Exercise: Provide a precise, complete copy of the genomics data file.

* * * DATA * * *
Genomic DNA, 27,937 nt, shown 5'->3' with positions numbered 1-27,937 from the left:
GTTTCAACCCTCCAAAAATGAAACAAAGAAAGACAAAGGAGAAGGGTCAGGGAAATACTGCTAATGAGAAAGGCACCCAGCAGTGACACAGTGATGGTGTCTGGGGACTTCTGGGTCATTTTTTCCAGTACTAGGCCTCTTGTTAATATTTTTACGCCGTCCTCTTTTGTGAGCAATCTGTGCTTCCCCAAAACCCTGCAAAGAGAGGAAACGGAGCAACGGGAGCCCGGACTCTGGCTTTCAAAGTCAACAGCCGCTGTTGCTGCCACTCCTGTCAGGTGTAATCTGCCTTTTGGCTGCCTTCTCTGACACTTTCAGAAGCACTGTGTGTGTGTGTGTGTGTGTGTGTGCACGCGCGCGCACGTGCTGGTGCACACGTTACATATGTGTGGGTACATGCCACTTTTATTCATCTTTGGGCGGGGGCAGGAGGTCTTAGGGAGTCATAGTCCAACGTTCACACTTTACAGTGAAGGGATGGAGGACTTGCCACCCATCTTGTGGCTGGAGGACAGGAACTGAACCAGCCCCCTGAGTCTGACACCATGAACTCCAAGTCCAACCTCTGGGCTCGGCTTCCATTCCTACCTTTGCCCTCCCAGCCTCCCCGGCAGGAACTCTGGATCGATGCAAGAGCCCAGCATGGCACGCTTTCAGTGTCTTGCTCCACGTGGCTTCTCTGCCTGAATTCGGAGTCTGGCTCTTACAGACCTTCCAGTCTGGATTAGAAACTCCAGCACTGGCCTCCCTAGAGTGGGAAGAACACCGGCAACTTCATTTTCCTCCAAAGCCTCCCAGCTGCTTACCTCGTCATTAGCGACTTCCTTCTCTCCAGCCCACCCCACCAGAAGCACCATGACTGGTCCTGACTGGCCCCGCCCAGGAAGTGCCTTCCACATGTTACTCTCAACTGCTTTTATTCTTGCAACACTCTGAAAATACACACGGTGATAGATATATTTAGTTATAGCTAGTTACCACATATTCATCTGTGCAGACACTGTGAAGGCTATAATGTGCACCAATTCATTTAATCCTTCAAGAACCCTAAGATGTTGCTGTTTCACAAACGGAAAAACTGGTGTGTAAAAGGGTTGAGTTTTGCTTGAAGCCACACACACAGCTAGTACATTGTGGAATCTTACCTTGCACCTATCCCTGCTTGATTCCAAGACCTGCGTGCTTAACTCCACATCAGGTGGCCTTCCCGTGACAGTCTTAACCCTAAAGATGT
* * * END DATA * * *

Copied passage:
Genomic DNA, 27,937 nt, shown 5'->3' with positions numbered 1-27,937 from the left:
GTTTCAACCCTCCAAAAATGAAACAAAGAAAGACAAAGGAGAAGGGTCAGGGAAATACTGCTAATGAGAAAGGCACCCAGCAGTGACACAGTGATGGTGTCTGGGGACTTCTGGGTCATTTTTTCCAGTACTAGGCCTCTTGTTAATATTTTTACGCCGTCCTCTTTTGTGAGCAATCTGTGCTTCCCCAAAACCCTGCAAAGAGAGGAAACGGAGCAACGGGAGCCCGGACTCTGGCTTTCAAAGTCAACAGCCGCTGTTGCTGCCACTCCTGTCAGGTGTAATCTGCCTTTTGGCTGCCTTCTCTGACACTTTCAGAAGCACTGTGTGTGTGTGTGTGTGTGTGTGTGCACGCGCGCGCACGTGCTGGTGCACACGTTACATATGTGTGGGTACATGCCACTTTTATTCATCTTTGGGCGGGGGCAGGAGGTCTTAGGGAGTCATAGTCCAACGTTCACACTTTACAGTGAAGGGATGGAGGACTTGCCACCCATCTTGTGGCTGGAGGACAGGAACTGAACCAGCCCCCTGAGTCTGACACCATGAACTCCAAGTCCAACCTCTGGGCTCGGCTTCCATTCCTACCTTTGCCCTCCCAGCCTCCCCGGCAGGAACTCTGGATCGATGCAAGAGCCCAGCATGGCACGCTTTCAGTGTCTTGCTCCACGTGGCTTCTCTGCCTGAATTCGGAGTCTGGCTCTTACAGACCTTCCAGTCTGGATTAGAAACTCCAGCACTGGCCTCCCTAGAGTGGGAAGAACACCGGCAACTTCATTTTCCTCCAAAGCCTCCCAGCTGCTTACCTCGTCATTAGCGACTTCCTTCTCTCCAGCCCACCCCACCAGAAGCACCATGACTGGTCCTGACTGGCCCCGCCCAGGAAGTGCCTTCCACATGTTACTCTCAACTGCTTTTATTCTTGCAACACTCTGAAAATACACACGGTGATAGATATATTTAGTTATAGCTAGTTACCACATATTCATCTGTGCAGACACTGTGAAGGCTATAATGTGCACCAATTCATTTAATCCTTCAAGAACCCTAAGATGTTGCTGTTTCACAAACGGAAAAACTGGTGTGTAAAAGGGTTGAGTTTTGCTTGAAGCCACACACACAGCTAGTACATTGTGGAATCTTACCTTGCACCTATCCCTGCTTGATTCCAAGACCTGCGTGCTTAACTCCACATCAGGTGGCCTTCCCGTGACAGTCTTAACCCTAAAGATGT